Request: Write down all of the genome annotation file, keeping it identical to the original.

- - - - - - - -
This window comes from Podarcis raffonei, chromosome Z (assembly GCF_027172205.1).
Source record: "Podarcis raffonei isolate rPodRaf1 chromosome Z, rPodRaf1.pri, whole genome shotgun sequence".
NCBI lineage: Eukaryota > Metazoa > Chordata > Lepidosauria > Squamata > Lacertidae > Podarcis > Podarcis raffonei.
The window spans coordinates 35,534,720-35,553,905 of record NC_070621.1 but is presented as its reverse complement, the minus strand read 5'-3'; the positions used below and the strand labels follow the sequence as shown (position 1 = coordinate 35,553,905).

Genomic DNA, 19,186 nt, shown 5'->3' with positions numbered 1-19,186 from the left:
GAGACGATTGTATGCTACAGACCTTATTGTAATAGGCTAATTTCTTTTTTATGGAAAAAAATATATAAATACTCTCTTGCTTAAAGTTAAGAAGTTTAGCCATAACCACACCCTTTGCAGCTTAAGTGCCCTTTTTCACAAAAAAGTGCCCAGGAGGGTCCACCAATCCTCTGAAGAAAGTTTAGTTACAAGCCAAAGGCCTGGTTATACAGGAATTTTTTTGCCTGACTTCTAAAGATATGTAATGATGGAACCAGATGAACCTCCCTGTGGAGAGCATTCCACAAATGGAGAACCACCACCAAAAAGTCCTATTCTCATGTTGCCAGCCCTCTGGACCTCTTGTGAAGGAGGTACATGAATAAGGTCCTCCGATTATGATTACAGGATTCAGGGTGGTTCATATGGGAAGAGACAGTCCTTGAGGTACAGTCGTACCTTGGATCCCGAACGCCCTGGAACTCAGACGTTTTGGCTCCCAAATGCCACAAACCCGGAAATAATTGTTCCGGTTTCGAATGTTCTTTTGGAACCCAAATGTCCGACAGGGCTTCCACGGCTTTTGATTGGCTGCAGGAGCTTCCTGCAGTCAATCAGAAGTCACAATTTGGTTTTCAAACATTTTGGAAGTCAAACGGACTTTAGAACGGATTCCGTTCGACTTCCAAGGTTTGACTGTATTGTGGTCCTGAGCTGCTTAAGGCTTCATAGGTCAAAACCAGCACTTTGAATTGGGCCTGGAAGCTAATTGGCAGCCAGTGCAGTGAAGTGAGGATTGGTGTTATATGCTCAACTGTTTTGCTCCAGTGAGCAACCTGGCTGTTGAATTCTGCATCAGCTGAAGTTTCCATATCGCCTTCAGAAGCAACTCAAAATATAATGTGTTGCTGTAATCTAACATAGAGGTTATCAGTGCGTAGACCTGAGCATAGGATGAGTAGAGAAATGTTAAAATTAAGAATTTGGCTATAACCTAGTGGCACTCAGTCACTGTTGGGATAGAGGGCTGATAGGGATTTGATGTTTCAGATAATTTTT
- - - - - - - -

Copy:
This window comes from Podarcis raffonei, chromosome Z (assembly GCF_027172205.1).
Source record: "Podarcis raffonei isolate rPodRaf1 chromosome Z, rPodRaf1.pri, whole genome shotgun sequence".
NCBI lineage: Eukaryota > Metazoa > Chordata > Lepidosauria > Squamata > Lacertidae > Podarcis > Podarcis raffonei.
The window spans coordinates 35,534,720-35,553,905 of record NC_070621.1 but is presented as its reverse complement, the minus strand read 5'-3'; the positions used below and the strand labels follow the sequence as shown (position 1 = coordinate 35,553,905).

Genomic DNA, 19,186 nt, shown 5'->3' with positions numbered 1-19,186 from the left:
GAGACGATTGTATGCTACAGACCTTATTGTAATAGGCTAATTTCTTTTTTATGGAAAAAAATATATAAATACTCTCTTGCTTAAAGTTAAGAAGTTTAGCCATAACCACACCCTTTGCAGCTTAAGTGCCCTTTTTCACAAAAAAGTGCCCAGGAGGGTCCACCAATCCTCTGAAGAAAGTTTAGTTACAAGCCAAAGGCCTGGTTATACAGGAATTTTTTTGCCTGACTTCTAAAGATATGTAATGATGGAACCAGATGAACCTCCCTGTGGAGAGCATTCCACAAATGGAGAACCACCACCAAAAAGTCCTATTCTCATGTTGCCAGCCCTCTGGACCTCTTGTGAAGGAGGTACATGAATAAGGTCCTCCGATTATGATTACAGGATTCAGGGTGGTTCATATGGGAAGAGACAGTCCTTGAGGTACAGTCGTACCTTGGATCCCGAACGCCCTGGAACTCAGACGTTTTGGCTCCCAAATGCCACAAACCCGGAAATAATTGTTCCGGTTTCGAATGTTCTTTTGGAACCCAAATGTCCGACAGGGCTTCCACGGCTTTTGATTGGCTGCAGGAGCTTCCTGCAGTCAATCAGAAGTCACAATTTGGTTTTCAAACATTTTGGAAGTCAAACGGACTTTAGAACGGATTCCGTTCGACTTCCAAGGTTTGACTGTATTGTGGTCCTGAGCTGCTTAAGGCTTCATAGGTCAAAACCAGCACTTTGAATTGGGCCTGGAAGCTAATTGGCAGCCAGTGCAGTGAAGTGAGGATTGGTGTTATATGCTCAACTGTTTTGCTCCAGTGAGCAACCTGGCTGTTGAATTCTGCATCAGCTGAAGTTTCCATATCGCCTTCAGAAGCAACTCAAAATATAATGTGTTGCTGTAATCTAACATAGAGGTTATCAGTGCGTAGACCTGAGCATAGGATGAGTAGAGAAATGTTAAAATTAAGAATTTGGCTATAACCTAGTGGCACTCAGTCACTGTTGGGATAGAGGGCTGATAGGGATTTGATGTTTCAGATAATTTTT